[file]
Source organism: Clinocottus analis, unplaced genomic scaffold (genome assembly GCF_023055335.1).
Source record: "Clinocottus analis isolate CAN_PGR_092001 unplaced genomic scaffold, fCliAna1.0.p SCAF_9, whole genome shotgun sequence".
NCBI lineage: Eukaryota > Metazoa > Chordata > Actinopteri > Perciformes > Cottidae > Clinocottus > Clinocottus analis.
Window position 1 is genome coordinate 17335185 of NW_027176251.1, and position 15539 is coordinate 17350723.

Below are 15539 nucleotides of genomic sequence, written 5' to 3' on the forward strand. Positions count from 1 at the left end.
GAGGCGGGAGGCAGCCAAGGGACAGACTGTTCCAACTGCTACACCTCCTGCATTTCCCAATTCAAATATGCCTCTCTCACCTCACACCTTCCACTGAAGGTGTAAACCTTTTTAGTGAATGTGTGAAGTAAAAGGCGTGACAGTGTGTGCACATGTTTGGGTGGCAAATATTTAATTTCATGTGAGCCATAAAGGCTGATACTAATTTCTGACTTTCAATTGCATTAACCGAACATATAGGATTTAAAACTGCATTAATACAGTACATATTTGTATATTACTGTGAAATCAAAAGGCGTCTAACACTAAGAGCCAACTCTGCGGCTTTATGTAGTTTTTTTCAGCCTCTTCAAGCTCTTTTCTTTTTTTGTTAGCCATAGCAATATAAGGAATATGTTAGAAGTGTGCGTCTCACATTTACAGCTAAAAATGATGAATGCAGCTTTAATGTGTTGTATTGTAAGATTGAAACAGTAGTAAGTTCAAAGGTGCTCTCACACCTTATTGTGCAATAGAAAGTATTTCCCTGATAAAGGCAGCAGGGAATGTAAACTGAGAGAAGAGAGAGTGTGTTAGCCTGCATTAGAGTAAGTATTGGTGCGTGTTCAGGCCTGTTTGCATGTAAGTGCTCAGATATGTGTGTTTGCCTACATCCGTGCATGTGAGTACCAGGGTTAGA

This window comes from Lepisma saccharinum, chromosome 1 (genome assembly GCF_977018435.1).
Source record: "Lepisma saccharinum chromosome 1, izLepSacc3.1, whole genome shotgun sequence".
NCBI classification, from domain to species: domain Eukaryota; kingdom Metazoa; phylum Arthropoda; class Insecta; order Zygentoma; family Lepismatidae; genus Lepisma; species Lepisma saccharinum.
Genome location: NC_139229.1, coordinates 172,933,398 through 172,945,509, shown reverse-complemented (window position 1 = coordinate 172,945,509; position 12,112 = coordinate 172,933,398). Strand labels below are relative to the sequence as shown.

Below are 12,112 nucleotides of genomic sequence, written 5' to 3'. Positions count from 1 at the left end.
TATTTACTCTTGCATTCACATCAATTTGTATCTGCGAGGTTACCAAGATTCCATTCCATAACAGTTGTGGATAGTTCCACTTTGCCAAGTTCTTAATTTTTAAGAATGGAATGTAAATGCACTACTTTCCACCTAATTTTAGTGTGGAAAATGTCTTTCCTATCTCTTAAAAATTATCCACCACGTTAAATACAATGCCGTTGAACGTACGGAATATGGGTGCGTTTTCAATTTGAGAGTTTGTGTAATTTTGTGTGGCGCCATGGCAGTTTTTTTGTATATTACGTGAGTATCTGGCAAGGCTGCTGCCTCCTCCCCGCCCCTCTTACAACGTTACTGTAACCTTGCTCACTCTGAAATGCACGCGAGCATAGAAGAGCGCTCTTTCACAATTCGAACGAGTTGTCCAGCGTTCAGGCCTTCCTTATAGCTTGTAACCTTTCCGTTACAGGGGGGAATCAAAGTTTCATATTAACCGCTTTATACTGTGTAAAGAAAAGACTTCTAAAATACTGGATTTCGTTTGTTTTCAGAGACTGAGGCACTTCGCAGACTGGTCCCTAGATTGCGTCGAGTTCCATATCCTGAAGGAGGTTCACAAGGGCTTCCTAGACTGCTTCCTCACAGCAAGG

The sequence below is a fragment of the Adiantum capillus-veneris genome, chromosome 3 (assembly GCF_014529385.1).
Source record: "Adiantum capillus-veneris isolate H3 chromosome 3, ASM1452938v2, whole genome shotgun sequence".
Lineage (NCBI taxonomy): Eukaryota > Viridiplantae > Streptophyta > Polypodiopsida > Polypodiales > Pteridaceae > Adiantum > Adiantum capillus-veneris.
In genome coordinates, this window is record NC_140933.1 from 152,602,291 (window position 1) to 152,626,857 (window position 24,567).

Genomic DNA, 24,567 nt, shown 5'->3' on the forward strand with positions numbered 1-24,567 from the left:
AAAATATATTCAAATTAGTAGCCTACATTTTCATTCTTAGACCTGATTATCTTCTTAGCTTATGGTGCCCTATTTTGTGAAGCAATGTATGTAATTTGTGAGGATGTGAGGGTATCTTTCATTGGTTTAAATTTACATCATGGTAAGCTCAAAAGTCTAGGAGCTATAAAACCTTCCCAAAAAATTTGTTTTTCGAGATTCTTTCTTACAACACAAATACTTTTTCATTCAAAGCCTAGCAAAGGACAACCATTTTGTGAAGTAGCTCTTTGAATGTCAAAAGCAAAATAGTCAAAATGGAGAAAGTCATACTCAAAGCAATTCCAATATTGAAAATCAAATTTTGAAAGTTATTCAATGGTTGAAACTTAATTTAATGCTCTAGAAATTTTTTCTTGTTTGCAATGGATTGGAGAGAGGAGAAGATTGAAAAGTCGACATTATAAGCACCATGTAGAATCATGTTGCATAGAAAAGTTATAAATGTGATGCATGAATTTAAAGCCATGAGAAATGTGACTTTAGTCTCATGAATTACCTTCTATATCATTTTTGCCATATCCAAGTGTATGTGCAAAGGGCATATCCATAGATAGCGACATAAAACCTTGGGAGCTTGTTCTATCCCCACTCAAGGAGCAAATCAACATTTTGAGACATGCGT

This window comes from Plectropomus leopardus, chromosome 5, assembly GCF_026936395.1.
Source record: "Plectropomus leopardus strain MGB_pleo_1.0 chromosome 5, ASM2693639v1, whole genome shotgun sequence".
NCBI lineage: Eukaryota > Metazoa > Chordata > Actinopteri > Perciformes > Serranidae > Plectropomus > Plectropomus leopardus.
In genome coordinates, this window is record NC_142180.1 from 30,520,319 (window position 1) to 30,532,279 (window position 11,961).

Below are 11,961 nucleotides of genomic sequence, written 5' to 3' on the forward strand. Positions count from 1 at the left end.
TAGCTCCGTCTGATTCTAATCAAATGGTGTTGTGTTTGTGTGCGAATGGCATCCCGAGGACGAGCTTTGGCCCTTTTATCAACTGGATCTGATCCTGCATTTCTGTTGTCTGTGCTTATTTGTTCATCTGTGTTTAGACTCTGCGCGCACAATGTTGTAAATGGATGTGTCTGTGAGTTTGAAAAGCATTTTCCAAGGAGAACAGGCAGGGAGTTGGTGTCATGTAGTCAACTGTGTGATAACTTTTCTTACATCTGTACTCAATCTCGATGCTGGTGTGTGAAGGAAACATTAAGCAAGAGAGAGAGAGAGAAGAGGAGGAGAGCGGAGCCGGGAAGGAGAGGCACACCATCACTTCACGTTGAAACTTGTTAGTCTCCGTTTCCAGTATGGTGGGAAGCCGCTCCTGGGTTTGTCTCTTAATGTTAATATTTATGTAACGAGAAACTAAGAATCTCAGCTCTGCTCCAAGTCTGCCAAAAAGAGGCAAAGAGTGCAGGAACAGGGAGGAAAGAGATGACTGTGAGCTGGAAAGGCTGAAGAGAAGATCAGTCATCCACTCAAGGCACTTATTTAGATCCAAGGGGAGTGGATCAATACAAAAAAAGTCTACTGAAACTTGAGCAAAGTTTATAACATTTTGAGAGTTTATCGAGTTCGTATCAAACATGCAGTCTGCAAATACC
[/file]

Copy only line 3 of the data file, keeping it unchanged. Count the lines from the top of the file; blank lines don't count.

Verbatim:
NCBI lineage: Eukaryota > Metazoa > Chordata > Actinopteri > Perciformes > Cottidae > Clinocottus > Clinocottus analis.